What to do if the police want to talk

On Behalf of | Jul 17, 2017 | Criminal Defense |

When you face accusations of or an arrest for a crime, it is paramount that you understand the law. For example, the state of Missouri has three different types of assault charges, including first degree, second degree and third degree. You want to understand each type if the police arrest you on assault charges.

It is also important for you to understand your rights. Whether the criminal accusations or charges are for kidnapping, assault or murder, you are guaranteed certain rights, and an arrest may not happen automatically. Police may wait until they can gather more evidence. During that time, they may ask you to come in for an interview. You should understand what options are available to you.

Right to remain silent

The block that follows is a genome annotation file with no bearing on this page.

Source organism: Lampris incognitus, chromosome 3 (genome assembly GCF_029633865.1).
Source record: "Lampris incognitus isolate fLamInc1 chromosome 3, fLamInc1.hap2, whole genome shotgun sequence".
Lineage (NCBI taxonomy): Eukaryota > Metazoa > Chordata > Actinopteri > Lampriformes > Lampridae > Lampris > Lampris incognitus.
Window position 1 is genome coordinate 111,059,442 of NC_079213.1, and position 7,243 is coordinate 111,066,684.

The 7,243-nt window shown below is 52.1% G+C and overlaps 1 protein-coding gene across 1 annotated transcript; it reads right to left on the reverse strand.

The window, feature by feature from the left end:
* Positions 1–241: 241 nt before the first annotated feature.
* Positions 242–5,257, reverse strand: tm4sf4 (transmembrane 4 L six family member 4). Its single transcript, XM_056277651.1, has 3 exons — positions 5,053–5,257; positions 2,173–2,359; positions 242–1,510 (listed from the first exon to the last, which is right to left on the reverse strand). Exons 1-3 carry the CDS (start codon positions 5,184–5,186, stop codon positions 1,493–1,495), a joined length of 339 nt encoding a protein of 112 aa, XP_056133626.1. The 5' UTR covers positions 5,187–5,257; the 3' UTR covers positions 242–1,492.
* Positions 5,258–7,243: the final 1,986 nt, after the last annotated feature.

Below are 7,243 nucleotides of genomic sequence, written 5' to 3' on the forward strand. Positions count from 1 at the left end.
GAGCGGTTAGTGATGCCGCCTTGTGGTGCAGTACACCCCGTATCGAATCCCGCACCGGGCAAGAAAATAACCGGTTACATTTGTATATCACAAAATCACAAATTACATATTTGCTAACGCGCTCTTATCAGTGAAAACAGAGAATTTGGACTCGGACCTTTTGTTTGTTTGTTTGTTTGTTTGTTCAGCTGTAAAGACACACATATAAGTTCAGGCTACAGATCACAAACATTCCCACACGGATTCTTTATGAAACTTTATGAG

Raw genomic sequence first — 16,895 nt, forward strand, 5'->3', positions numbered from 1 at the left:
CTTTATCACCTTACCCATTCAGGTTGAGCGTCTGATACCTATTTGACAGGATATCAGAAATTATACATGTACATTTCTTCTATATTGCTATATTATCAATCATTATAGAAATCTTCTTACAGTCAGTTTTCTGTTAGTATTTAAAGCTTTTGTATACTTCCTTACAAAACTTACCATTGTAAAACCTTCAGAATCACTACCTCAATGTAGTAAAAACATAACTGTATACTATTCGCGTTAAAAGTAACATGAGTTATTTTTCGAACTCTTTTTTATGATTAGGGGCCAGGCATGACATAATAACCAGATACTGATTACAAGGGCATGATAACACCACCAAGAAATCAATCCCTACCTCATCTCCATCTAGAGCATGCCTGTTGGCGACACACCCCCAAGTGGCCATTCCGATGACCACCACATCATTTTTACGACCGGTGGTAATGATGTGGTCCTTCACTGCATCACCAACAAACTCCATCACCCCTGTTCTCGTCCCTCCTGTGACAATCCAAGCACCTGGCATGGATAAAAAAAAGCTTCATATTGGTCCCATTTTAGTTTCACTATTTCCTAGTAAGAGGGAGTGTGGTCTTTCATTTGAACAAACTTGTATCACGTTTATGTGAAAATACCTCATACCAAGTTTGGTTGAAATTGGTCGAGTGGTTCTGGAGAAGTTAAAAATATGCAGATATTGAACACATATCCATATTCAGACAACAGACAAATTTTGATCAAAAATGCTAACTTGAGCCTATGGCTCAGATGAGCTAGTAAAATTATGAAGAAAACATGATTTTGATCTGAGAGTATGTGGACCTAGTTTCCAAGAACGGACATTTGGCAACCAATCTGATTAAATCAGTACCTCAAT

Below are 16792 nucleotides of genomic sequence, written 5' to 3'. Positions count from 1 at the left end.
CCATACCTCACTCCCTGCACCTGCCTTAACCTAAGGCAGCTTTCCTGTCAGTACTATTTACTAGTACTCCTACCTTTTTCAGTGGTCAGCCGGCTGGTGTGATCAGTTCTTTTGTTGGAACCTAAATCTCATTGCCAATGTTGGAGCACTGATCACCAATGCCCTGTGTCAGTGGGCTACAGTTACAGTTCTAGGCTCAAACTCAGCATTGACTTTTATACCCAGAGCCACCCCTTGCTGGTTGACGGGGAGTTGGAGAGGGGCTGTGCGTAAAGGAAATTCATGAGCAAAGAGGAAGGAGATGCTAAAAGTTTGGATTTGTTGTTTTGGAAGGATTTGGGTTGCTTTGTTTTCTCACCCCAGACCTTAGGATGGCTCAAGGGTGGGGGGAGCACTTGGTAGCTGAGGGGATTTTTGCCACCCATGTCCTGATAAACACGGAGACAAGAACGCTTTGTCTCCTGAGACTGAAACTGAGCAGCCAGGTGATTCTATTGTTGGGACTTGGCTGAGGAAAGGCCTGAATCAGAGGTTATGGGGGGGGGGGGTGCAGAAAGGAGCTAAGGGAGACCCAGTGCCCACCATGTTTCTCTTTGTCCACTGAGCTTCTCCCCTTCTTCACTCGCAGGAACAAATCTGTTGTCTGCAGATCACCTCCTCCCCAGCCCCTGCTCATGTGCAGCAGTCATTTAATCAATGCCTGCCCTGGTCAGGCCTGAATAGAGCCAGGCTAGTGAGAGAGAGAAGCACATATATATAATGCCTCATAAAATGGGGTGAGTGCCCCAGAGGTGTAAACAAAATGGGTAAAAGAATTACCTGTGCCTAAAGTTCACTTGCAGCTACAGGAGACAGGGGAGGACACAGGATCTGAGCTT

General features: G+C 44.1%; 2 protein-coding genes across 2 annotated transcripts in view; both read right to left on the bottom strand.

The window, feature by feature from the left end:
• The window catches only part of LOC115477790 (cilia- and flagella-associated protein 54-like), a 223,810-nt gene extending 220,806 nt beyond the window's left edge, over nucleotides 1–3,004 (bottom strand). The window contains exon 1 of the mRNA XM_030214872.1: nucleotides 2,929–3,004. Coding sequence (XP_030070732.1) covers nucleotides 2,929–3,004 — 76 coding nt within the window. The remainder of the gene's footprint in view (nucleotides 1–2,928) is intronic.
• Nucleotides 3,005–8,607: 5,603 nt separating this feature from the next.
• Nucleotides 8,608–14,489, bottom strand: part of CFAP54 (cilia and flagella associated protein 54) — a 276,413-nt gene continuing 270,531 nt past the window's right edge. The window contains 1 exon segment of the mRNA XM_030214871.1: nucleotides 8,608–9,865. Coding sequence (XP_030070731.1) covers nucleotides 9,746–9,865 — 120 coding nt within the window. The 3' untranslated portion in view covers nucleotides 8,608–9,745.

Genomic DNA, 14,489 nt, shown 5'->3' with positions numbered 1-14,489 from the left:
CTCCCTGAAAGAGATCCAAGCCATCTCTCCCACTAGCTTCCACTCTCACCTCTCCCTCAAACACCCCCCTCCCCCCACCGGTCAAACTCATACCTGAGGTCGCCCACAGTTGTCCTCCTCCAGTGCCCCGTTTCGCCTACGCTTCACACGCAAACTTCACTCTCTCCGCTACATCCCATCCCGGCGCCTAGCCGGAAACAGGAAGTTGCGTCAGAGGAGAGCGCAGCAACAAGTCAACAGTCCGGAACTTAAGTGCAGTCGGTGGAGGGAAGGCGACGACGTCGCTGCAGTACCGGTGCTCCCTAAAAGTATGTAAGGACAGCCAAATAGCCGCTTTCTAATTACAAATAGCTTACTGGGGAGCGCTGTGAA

This is a well-known right everyone has. Whether at an initial stop or after an arrest, you do not have to talk with police officers. There are some exceptions to this rule. For instance, when police officers ask for your name and address, you have to provide it.

Going to the police station

Officers can ask if you would be willing to go down to the station to make an official statement. Unless the police have arrested you, you are under no legal obligation to go.

In the event you agree to go to the station, you are implicitly agreeing to have the conversation recorded. Additionally, interviewing with the police independently does not come with any guarantees that they will drop the charges afterward.

Support for juveniles

Kids who are 17 years old or younger must have a parent or legal guardian with them during police interviews. The person accompanying the minor is referred to as a “support person.”

When facing criminal charges, you should ask to speak with your lawyer before agreeing to speak with the police. The actions you take during the beginning of an investigation can greatly affect the outcome.


FindLaw Network


FindLaw Network